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City reports another fall in exports

SHANGHAI'S exports declined sharply last month, widening from their downturn in March and leading some analysts to believe a rebound may not be sustained if external demand continues to remain weak.

Exports fell 26.2 percent year on year in April to US$25.13 billion, compared with a decline of 16.4 percent in March, according to a statement yesterday from Shanghai Customs.

There was a glimmer of hope, however, as the Shanghai Statistics Bureau reported that the decline in industrial production moderated in April, falling 5.2 percent year on year to 184 billion yuan (US$27.1 billion), compared with a 7.1 percent drop in March.

"The contraction of production again reflects the negative influence of the global recession on the city's economy. But from the new data, we can see some signs of a recovery," said Wang Zehua, a bureau analyst.

Other experts were less optimistic as both the city's industrial output and exports disappointed for the sixth consecutive month.

"The mixed data showed that the recovery path for the city won't likely be smooth," said Lu Jianfeng, a Bank of China analyst. "If demand from the United States and Europe fails to pick up in a sustained manner, any improvement in exports or manufacturing will be short-lived."

Shanghai's exports to European Union countries fell 32.1 percent in April to US$5.42 billion, according to the Customs statement. The decline was 13.5 percentage points higher than in March.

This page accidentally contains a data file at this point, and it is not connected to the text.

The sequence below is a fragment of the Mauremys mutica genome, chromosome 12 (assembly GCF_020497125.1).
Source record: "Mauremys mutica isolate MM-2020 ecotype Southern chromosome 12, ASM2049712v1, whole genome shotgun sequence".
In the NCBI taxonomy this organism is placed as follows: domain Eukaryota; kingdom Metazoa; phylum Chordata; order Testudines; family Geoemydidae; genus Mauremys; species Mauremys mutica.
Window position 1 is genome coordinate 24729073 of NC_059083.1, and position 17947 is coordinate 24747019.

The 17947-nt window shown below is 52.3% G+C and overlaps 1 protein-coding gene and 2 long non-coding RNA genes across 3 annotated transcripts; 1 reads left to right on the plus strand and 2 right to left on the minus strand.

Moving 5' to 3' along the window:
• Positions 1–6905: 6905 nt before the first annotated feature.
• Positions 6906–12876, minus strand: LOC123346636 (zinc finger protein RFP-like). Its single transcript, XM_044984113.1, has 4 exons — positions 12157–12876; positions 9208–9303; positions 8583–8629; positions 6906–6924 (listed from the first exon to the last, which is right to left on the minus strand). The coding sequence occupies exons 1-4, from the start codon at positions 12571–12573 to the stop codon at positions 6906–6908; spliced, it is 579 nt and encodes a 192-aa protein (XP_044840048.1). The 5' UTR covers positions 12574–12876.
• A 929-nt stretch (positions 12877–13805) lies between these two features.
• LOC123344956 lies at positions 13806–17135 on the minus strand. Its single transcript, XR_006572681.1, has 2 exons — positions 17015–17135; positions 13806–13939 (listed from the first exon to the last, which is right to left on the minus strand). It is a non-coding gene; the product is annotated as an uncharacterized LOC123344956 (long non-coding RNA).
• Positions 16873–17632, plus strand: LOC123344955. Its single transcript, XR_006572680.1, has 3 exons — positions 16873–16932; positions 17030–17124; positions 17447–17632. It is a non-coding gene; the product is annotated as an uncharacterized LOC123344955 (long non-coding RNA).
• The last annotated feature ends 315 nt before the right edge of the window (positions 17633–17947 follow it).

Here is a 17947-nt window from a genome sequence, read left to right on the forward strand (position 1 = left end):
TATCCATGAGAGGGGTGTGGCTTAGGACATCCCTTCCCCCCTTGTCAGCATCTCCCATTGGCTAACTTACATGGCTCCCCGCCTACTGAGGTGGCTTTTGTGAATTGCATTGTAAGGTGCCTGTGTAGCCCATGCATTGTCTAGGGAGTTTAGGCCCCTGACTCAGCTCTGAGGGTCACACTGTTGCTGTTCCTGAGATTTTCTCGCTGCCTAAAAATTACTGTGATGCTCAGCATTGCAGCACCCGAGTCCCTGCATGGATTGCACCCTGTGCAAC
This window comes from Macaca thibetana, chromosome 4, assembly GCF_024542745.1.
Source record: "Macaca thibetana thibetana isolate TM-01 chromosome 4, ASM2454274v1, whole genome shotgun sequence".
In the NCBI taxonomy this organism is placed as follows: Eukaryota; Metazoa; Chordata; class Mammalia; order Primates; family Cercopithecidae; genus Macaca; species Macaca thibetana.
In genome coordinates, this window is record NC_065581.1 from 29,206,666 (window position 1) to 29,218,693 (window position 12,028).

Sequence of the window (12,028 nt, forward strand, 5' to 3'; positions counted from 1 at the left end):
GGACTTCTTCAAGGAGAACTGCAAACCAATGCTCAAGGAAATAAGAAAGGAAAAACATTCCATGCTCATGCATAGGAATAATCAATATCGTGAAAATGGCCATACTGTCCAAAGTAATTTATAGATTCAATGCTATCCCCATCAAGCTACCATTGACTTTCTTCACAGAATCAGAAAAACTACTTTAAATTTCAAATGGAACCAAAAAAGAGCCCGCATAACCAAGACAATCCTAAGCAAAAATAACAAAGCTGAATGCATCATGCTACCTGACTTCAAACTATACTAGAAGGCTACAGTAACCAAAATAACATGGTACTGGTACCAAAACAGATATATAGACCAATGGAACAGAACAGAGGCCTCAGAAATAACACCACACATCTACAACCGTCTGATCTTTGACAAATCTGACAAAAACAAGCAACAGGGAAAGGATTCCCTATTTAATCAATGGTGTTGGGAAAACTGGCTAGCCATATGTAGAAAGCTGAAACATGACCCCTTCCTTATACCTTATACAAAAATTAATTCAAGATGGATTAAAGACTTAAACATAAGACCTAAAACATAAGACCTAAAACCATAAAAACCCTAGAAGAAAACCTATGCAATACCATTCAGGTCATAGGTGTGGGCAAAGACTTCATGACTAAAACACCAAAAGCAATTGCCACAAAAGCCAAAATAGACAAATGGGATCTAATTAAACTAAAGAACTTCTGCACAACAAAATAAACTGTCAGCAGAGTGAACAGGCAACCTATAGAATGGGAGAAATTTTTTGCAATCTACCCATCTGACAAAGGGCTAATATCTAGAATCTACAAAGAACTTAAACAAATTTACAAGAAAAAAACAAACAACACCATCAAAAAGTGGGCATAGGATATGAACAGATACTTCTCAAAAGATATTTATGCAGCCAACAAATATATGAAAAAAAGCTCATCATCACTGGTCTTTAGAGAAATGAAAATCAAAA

Customs officials also said that exports to the US and Japan also posted big drops in April, but the declines were smaller than those for the EU. Specific figures were not provided.

Shanghai's economic growth tailed off to 3.1 percent in the first quarter of this year after posting a 9.7 gain for all of last year, the first single-digit growth in 17 years.

On Monday, Shanghai Party Secretary Yu Zhengsheng said he expected that Shanghai's industrial output would return to growth in June as the city's month-by-month economic indicators are improving.

Shanghai Mayor Han Zheng said on Wednesday that Shanghai is confident it will achieve economic growth of 9 percent this year and noted that consumption, investment and employment are showing signs of recovery.

"We expected retail sales and investment to improve last month," said Wu Ke, a Zhongtian Investment Consulting Co analyst. "As exports may be volatile this year, consumption and investment will play key roles in helping the city realize its economic target."


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